Movies of these nanoparticles in motion were obtained with world-leading electron microscopes using a new graphene-based liquid cell and advanced detectors. The movies were processed with a new theory for image reconstruction to create 3D images.
In situ transmission electron microscopy (TEM) imaging of platinum nanoparticles rotating freely in liquid. (A) Schematic representation of individual rotating platinum nanoparticles in a graphene liquid cell (GLC). The bottom represents a series of snapshots of the nanocrystal.(B and C) Two-dimensional snapshots are used to reconstruct the 3D images of two different particles. Scale bars are 0.5 nanometers. (Image: Lawrence Berkeley National Laboratory)
This new method could further our understanding of how molecular structures migrate and grow in solutions which is critical for the design of more efficient materials for electricity-generating fuel cells, automotive catalytic converters, and other applications.
Understanding the synthesis, growth, and physical properties of nanoparticles is important for the development of next-generation materials. This research focused on colloidal nanoparticles, clusters of atoms synthesized and suspended in a solution, as many technologically important nano-materials are synthesized this way.
The size and shape of individual nanoparticles are important for their applications because the properties of the nanoparticles are often controlled by their geometries. Following the growth mechanism or even determining the final 3D structure of nanoparticles is difficult due to the limitations of microscopy.
A multi-institutional team led by Lawrence Berkeley National Laboratory developed a new technique that provided the first near-atomic-resolution images of colloidal nanoparticles rotating freely in solution. This technique, called Three-Dimensional Structure Identification of Nanoparticles by Graphene Liquid Cell Electron Microscopy, or 3D-SINGLE, combines three technical advances: a vacuum-compatible liquid capsule composed of graphene called a graphene liquid cell, a sensitive detector for imaging, and a computational technique that can reconstruct the high-resolution movies into 3D images.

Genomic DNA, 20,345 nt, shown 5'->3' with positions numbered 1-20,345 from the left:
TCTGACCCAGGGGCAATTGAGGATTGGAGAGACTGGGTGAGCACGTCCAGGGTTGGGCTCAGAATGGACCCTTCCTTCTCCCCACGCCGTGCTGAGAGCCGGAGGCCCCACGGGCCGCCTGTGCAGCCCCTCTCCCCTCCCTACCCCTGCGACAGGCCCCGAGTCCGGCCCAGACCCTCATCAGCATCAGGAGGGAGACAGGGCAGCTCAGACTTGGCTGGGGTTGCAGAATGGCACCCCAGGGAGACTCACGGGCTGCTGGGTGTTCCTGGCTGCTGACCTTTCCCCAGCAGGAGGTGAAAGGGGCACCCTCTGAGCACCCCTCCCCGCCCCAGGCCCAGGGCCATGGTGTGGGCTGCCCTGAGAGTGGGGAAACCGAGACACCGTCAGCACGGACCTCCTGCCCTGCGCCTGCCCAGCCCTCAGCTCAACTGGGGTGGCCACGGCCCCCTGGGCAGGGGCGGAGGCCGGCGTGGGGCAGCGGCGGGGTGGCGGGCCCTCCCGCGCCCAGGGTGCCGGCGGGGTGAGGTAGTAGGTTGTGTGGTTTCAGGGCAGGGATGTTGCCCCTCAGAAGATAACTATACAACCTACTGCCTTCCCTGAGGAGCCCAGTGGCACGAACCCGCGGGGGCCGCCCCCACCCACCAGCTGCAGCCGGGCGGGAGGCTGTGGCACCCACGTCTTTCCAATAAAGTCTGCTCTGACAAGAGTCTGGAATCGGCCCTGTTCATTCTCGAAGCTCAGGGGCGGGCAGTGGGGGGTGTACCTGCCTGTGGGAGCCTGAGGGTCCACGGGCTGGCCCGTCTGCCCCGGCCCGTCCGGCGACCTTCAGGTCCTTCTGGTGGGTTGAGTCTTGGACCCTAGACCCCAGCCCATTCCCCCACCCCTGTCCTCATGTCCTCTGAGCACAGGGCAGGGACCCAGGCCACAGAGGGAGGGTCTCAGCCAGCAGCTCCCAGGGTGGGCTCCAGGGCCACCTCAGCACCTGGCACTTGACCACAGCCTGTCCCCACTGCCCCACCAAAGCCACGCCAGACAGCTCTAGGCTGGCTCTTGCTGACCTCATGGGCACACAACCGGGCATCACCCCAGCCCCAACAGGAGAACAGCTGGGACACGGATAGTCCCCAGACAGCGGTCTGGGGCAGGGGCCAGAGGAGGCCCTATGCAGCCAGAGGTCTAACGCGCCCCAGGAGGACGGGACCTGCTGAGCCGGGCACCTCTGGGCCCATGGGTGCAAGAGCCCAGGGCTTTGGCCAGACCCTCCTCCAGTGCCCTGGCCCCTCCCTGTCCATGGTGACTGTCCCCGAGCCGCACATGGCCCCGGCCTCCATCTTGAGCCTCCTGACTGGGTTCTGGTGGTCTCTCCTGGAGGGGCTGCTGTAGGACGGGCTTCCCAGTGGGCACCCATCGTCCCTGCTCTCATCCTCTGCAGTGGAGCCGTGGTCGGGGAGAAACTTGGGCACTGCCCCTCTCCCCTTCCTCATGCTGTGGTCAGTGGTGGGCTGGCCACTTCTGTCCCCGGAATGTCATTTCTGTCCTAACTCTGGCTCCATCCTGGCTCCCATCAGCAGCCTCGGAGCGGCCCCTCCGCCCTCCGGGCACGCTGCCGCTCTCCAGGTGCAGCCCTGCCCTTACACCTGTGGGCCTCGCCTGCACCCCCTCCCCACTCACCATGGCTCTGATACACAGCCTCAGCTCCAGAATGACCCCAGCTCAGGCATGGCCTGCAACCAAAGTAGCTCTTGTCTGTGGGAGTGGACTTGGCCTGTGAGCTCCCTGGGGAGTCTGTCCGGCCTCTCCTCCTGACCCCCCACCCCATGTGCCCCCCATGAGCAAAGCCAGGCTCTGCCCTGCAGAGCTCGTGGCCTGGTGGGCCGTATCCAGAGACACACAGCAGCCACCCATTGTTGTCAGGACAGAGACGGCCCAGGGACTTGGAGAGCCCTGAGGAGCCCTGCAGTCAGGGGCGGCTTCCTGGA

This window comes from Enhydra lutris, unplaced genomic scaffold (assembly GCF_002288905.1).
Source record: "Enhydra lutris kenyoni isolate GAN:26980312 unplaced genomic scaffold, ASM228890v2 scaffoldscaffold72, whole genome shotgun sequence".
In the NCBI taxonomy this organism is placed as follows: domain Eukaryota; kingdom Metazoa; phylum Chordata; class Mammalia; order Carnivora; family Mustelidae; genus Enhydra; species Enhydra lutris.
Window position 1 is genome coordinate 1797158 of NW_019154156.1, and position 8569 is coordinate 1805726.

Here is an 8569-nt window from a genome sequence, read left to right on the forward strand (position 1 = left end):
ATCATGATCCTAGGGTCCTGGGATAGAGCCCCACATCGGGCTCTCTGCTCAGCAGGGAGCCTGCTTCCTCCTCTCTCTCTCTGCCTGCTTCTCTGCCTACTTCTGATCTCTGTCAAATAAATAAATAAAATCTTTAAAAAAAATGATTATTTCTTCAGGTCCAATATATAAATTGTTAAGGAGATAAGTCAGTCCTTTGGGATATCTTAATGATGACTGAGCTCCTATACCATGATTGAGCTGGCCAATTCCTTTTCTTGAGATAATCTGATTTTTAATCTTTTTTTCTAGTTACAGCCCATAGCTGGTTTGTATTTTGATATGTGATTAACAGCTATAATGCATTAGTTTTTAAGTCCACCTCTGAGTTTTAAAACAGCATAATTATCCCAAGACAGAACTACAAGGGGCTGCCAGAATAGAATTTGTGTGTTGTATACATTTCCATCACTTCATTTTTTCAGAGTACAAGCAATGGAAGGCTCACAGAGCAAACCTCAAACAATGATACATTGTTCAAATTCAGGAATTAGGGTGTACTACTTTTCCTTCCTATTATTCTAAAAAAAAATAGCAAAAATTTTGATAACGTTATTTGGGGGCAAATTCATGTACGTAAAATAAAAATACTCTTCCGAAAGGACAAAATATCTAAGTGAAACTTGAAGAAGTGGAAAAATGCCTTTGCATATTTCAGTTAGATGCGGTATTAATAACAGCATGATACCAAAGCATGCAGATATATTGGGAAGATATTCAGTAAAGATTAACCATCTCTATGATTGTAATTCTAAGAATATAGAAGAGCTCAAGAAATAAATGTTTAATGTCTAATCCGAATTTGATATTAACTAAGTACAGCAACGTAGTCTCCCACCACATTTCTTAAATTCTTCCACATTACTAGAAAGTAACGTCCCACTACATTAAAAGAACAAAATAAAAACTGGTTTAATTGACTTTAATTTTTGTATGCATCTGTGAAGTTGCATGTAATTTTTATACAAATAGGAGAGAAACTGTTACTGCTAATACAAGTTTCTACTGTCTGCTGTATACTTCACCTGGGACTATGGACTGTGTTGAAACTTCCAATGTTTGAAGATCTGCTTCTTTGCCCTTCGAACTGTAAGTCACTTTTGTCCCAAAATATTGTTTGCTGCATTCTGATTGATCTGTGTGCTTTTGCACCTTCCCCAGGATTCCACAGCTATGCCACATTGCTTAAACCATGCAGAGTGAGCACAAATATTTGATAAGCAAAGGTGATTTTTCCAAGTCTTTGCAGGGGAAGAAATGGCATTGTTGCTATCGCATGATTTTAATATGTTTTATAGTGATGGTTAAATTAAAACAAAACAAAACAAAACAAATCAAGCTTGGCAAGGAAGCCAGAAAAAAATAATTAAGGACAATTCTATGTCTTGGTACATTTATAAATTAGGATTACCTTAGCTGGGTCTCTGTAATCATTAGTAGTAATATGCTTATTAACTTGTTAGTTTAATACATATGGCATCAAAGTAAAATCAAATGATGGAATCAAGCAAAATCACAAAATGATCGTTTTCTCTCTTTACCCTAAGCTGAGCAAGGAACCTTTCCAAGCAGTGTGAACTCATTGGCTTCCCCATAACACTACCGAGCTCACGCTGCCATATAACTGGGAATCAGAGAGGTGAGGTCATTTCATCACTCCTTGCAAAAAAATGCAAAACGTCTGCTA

The graphene liquid cell shelters the solution from the high vacuum of the transmission electron microscope, and only contains a tiny sample which minimizes unwanted electron beam scattering that causes loss of the atomic resolution.
The structure of the moving, rotating nanocrystals is imaged many times by a direct electron detector that can produce movies with millisecond frame-to-frame time resolution of the rotating nanocrystals.
Finally, theoretical advances allow single particle 3D reconstruction. Results confirmed that the individual, and surprisingly asymmetric, particles from the same synthesis solution followed different initiation and growth trajectories.
Better understanding of synthesis, growth, and properties of individual colloidal nanoparticles could advance the development of novel materials for applications in catalysis and renewable energy.